“When we won the lottery, I had just left my job because I wasn't happy,” said Cisneros. “I didn't feel like I was doing anything rewarding or contributing to society. But now with our focus of trying to improve the level of Latino education in this country, I feel like I have a purpose, and I'm doing something worthwhile rather than just punching a clock.”
In addition to USC Annenberg, George Washington University, the Congressional Hispanic Caucus Institute, the Hispanic Scholarship fund and various churches, Jacki and Gilbert Cisneros have attempted to focus their foundation on organizations that not only align with their causes, but that are willing to actively work with the foundation in providing assistance to those they serve.
“Private foundation, non-profits, charities, schools, churches – they have to be in line with getting more Latinos into college and bringing up test scores,” said Wells Cisneros. “But we try to visit with students, and be as involved as possible. We don't just like to give money, we want to develop relationships.”
According to Wells Cisneros, this has been one of the primary goals of the foundation's involvement with USC Annenberg, as Latino and economically disadvantaged students have much to offer to their professions and schools.
“There are a lot of underserved kids whose parents don't have the means to send them to a school like USC or Annenberg,” said Wells Cisneros. “But they have a voice and a perspective to offer not just to their careers, but to the school. It's very important that these kids have a great education at USC and are able to experience all of the good that comes from that.”
Wells Cisneros received her bachelor's degree from USC Annenberg in Communication in 1995, and knew that journalism was her calling – even before she knew what it was called.
“I didn't even know that term, 'journalism', when I was in high school,” said Cisneros. “I just knew that I wanted to do 'the news,' and Annenberg was a perfect fit for me.”
Working as a KTLA morning show intern while being a full-time student allowed Wells Cisneros to find her footing in the field of journalism, and apply all of the knowledge and skills she learned during her studies at USC Annenberg.
“Working part-time while still going to school was cool because I got to take classes while still being in the newsroom,” said Wells Cisneros, who recalled a class on the principles of production as being one of her most memorable. “I got to see all of the different kinds of jobs in journalism and pick and choose what I was most interested.”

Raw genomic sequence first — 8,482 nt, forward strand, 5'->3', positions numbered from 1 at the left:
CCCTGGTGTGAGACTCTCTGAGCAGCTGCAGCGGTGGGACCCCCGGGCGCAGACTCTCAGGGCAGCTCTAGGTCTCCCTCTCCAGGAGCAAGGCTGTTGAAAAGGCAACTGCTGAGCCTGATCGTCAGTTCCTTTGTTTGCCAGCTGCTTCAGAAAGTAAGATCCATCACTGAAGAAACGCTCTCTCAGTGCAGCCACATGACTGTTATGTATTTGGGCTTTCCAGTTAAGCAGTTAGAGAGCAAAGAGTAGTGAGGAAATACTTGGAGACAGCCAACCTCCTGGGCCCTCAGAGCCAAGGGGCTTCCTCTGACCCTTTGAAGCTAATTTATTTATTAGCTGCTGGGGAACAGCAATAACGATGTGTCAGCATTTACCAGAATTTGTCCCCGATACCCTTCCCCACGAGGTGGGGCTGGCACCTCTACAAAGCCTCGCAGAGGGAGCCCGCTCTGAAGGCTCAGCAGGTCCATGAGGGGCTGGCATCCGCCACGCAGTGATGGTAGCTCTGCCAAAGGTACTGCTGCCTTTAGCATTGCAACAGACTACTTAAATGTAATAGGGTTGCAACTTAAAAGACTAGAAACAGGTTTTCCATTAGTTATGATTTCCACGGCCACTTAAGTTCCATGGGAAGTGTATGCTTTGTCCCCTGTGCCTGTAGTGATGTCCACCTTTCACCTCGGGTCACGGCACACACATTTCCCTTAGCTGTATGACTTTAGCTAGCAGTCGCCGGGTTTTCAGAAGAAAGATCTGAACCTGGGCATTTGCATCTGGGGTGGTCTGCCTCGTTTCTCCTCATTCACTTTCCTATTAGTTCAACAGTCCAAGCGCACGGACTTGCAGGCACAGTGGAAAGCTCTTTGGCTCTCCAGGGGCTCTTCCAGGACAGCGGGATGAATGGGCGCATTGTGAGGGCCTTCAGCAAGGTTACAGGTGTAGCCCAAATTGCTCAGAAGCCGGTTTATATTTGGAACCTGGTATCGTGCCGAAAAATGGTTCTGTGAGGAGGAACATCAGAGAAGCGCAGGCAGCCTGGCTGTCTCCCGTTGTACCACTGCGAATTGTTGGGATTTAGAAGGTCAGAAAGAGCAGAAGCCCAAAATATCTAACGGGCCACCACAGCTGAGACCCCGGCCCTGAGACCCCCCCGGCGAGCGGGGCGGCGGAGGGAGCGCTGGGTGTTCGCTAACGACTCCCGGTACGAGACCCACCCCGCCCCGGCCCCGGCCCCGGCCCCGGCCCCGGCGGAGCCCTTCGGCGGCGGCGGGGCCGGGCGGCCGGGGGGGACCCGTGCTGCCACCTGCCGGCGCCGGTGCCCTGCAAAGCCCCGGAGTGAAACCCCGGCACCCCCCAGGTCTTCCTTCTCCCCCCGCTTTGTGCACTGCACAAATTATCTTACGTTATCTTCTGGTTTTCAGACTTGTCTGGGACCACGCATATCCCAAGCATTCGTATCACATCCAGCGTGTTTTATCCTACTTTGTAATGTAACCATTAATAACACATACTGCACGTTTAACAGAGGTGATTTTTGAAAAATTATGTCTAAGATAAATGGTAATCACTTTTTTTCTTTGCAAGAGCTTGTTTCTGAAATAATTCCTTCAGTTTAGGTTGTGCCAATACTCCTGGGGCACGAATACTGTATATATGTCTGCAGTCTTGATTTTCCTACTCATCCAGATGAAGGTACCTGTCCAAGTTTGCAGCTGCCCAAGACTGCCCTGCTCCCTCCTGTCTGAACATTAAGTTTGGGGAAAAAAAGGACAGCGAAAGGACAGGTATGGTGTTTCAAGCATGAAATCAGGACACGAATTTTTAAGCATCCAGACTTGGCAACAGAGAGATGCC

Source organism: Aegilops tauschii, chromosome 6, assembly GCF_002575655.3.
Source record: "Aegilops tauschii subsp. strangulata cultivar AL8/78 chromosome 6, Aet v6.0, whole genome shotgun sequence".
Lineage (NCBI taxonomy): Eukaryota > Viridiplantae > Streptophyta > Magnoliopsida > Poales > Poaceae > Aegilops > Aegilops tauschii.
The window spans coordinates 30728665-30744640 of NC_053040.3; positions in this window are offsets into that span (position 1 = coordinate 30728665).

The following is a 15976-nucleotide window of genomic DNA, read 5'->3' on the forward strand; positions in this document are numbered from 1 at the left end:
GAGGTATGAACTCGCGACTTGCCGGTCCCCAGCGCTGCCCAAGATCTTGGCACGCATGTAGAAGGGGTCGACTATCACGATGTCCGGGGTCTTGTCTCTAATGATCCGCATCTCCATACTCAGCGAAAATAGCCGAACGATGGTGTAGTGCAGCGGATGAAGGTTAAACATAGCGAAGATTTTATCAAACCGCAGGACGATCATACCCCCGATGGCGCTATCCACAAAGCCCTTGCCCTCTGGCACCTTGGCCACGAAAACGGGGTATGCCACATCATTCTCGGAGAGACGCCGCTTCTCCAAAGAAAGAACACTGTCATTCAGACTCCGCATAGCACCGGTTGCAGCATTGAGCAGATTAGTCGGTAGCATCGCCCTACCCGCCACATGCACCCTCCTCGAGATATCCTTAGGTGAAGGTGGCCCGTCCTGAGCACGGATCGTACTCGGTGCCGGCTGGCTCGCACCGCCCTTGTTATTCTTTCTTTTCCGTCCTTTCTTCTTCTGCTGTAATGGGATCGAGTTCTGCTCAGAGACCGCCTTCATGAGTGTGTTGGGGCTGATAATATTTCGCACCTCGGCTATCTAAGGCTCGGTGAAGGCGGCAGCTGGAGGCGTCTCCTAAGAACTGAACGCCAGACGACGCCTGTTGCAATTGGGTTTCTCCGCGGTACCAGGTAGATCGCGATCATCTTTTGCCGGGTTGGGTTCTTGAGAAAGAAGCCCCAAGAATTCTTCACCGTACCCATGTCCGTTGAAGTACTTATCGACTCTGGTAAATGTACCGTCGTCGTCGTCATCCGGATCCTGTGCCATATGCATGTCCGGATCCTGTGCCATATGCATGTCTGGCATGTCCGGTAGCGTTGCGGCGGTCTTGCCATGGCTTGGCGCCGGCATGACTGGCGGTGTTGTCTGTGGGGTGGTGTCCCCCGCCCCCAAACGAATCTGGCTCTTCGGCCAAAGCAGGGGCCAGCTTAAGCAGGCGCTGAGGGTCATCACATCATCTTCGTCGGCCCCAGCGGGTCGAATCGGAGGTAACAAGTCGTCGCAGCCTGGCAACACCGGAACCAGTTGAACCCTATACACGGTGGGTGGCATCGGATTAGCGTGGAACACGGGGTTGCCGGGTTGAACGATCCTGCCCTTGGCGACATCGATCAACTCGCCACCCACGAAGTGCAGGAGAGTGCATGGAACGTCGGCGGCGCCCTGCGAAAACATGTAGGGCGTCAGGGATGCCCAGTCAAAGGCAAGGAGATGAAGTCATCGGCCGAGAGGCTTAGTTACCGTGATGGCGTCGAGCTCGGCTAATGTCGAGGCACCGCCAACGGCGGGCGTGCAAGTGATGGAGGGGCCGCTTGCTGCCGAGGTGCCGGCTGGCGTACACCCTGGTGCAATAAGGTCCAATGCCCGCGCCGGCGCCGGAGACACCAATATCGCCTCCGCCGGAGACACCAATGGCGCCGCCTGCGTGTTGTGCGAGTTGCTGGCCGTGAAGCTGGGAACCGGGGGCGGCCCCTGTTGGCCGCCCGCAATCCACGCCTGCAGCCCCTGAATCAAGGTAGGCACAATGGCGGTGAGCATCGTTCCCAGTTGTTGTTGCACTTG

Though Wells Cisneros originally intended to continue her work as an assignment editor at KNBC after winning the lottery, she found herself passionate about a new career path in philanthropy.
"When you win the lottery, your life kind of goes upside down for a while,” said Cisneros. “Now my husband and I devote all of our time to our foundation, and we're more busy with it than if we had full time jobs. I'm very passionate about what we do with our foundation, and I've replaced news with something else that I'm equally passionate about.”
But Wells Cisneros is the first to admit that her career in news was difficult to walk away from, and that she still tries to be as involved in it as possible.
“It was a hard transition, because I really loved what I did. I loved everything about my job,” said Wells Cisneros. “But I still call the station to pitch things, and I still try to keep my foot in the door if I can.”
That kind of passion for news and journalism is what Wells Cisneros hopes to see reflected not only in students who are Wells Cisneros Scholarship recipients, but in all students who will walk through the doors of the Wallis Annenberg Hall next fall and help to define the future of USC Annenberg and their professional fields.
“The kind of journalism that Annenberg is teaching would never have been possible even 10 years ago,” said Wells Cisneros. “A new kind of student is being pioneered here, and there's a lot of opportunity. If you have drive, and if you have knowledge -- both of which you get from Annenberg – you have a lot of control over your own destiny.”